Tuesday, September 21, 2010

Noodling the Theology of the Body

By Mark Shea

http://culinaryculture.com/image/3/700/Spaghetti_and_Meatballs.png"...The first thing we all need to know about the Theology of the Body is that, while interesting, it is not magisterial teaching. In short, the whole argument is about a fascinating and potentially useful constellation of ideas that do not form part of the essential teaching of the Faith. John Paul articulated the TOB in the early 1980s in a series of audiences. What is notable about this is that, having done so, he never returned to the subject in his magisterial teaching. There is no encyclical on the TOB. That should command our attention, because it means that the quarrel is about something that, while interesting, is not particularly binding on anybody as a Catholic.

Now, I don't believe in Minimum Daily Adult Catholicism, so I don't think we have to play the game of "If it's not magisterial, we should just ignore it." I think the late Holy Father has some interesting and profound things to say in his teaching on the TOB and that we can profit from it. But precisely because it is not magisterial, I also think we can dial back the rhetoric about Who's a Bad Catholic if there is controversy and ferment concerning this teaching. It could be (and I think obviously is) the case that people on all sides of the argument about TOB are typically good Catholics, all trying to live and practice the Faith.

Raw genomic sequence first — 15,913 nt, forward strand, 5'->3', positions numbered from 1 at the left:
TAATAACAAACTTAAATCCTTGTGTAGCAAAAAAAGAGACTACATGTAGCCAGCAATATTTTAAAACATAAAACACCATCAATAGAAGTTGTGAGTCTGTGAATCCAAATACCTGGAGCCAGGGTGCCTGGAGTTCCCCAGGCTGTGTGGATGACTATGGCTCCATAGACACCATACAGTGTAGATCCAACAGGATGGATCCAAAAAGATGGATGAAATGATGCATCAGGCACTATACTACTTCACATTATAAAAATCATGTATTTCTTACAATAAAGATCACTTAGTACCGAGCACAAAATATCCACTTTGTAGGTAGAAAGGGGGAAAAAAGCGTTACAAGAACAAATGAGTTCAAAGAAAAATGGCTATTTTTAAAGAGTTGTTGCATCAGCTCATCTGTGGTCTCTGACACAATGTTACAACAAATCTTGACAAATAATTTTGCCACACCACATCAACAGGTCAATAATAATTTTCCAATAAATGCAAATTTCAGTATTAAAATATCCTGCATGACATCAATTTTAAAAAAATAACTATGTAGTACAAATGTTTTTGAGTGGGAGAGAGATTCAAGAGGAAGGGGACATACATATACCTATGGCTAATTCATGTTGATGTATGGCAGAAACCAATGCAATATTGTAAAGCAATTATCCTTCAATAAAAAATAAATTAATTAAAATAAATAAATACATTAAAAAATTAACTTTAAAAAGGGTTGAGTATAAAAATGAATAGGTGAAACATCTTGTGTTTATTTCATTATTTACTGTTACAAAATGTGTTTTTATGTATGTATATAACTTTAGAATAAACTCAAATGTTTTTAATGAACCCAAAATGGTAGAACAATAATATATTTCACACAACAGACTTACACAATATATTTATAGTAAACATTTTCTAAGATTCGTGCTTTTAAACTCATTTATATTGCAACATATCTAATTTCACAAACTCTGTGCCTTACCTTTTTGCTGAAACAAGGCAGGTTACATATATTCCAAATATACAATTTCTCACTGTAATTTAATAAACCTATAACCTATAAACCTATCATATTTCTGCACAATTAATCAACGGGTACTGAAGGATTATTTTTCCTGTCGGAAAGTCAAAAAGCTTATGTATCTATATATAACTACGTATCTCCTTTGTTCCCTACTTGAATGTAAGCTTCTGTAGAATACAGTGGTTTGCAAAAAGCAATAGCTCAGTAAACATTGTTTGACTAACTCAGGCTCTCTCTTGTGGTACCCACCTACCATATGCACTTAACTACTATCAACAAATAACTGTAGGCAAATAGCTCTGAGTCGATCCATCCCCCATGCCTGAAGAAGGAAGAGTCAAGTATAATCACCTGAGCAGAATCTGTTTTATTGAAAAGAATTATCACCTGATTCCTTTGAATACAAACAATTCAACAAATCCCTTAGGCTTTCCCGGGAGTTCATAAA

So what does the TOB say? An excellent question, and one that pertains directly to the passionate partisanship of the arguments, since (ahem) very few of the people who are zealous proponents and opponents of the TOB in the comboxes of St. Blog's have actually read John Paul II. What they've read (or heard about) is Christopher West's presentation of the TOB.

That's the first big problem. If we haven't read John Paul's description of a boojum and have never seen a boojum ourselves, we are powerless to know if Christopher West is accurately describing a boojum. The most we can do is say, "I like that boojum Christopher West describes," or "I hate that boojum Christopher West describes." Or, we can say, as I do, "I'm largely indifferent to that boojum Christopher West describes, though West seems to be trying to serve the Church, albeit imperfectly, as do we all."

The TOB, as near as I can tell, made no impact on Catholics for nearly two decades after it was articulated by the pope. What seems to have brought it to people's attention was the enthusiasm of George Weigel, who described the TOB in his biography Witness to Hope as "one of the boldest reconfigurations of Catholic theology in centuries," declared it a "kind of theological time bomb set to go off with dramatic consequences, sometime in the third millennium of the Church," and prophesied that it had barely begun to "shape the Church's theology, preaching, and religious education," but that when it does, "it will compel a dramatic development of thinking about virtually every major theme in the Creed."

That's heady stuff. And he may be right for all I know. But here's the thing: Once again, we are looking at the opinion of a layman. And it's that opinion, reverberating through the world of Catholic media after the publication of Witness to Hope -- not some magisterial teaching of the Church -- that largely accounts for the fact that a lot of Catholics began to get interested in the TOB early in the third millennium..."

Noodling the Theology of the Body 


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